It is your responsibility to structure your study program around assignment deadlines, family, work and other commitments. Factors such as normal work pressures, vacations, etc. are seldom regarded as appropriate reasons for granting extensions. 

Requests for extensions must be made by emailing to the unit lecturer at least two days before the due date. You will be asked to forward original medical certificates in cases of illness, and may be asked to provide other forms of documentation where necessary. A copy of the email or other written communication of an extension must be attached to the assignment submission.

Grading of assessment

Assignments, and the unit, will be marked and allocated a grade according to the following scale:

Grade Percentage/description
HD High Distinction - very high levels of achievement, demonstrated knowledge and understanding, skills in application and high standards of work encompassing all aspects of the tasks.
In the 80+% range of marks for the assignment.
D Distinction - high levels of achievement, but not of the same standards. May have a weakness in one particular aspect, or overall standards may not be quite as high.
In the 70-79% range.
C Credit - sound pass displaying good knowledge or application skills, but some weaknesses in the quality, range or demonstration of understanding.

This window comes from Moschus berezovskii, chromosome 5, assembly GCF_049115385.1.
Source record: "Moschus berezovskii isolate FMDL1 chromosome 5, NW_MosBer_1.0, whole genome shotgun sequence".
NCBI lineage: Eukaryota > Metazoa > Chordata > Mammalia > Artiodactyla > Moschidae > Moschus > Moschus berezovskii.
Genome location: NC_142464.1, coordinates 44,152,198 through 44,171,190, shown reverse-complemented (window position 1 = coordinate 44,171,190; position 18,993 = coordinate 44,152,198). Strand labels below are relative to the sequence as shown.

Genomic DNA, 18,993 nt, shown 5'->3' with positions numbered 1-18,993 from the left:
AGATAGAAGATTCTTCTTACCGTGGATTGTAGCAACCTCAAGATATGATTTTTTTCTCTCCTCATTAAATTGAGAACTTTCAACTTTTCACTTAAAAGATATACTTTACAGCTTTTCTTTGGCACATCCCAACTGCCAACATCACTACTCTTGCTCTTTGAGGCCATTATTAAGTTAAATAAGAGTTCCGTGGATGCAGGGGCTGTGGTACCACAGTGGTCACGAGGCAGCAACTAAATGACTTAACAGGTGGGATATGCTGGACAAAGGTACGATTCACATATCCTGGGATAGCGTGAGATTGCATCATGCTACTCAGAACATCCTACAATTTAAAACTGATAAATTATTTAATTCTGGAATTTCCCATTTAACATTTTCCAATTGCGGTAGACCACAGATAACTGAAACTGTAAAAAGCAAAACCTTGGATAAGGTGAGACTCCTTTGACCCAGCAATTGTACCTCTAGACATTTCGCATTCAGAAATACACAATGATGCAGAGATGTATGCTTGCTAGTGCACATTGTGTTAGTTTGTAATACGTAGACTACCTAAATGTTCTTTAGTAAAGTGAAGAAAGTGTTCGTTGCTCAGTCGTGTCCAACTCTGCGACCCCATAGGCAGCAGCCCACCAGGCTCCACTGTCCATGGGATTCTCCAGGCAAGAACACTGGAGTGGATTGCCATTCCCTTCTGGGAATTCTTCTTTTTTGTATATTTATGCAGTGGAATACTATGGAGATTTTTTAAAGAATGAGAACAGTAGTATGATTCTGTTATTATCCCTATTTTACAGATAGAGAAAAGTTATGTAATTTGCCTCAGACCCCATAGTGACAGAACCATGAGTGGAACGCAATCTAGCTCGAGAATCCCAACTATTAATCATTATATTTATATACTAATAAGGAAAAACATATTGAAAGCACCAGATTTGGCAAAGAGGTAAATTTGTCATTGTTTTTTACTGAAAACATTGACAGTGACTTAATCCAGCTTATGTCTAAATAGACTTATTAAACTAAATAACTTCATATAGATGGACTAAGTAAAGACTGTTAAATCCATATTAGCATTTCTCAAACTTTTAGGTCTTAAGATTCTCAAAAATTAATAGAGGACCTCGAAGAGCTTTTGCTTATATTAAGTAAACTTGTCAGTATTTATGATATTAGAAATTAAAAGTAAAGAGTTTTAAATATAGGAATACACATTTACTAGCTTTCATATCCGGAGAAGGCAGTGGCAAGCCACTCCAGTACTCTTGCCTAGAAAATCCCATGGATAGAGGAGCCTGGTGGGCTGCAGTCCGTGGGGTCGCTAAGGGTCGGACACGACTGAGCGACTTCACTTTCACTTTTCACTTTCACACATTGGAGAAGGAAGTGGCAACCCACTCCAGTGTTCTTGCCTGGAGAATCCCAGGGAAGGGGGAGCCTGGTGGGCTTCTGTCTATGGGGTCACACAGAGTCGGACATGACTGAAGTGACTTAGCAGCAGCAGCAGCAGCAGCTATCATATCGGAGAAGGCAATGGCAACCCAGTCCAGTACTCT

In the 60-69% range.
P Pass acceptable standard, showing an adequate basic knowledge, understanding or skills, but with definite limitations on the extent of such understanding or application. Some parts may be incomplete.
In the 50-59% range.
N Not satisfactory failure to meet the basic requirements of the assessment.
Below 50%.

Assignment return

We will aim to have assignment results made available to you within two weeks after assignment receipt.


Feedback to you

You will receive feedback on your work and progress in this unit. This feedback may be provided through your participation in tutorials and class discussions, as well as through your assignment submissions. It may come in the form of individual advice, marks and comments, or it may be provided as comment or reflection targeted at the group. It may be provided through personal interactions, such as interviews and on-line forums, or through other mechanisms such as on-line self-tests and publication of grade distributions.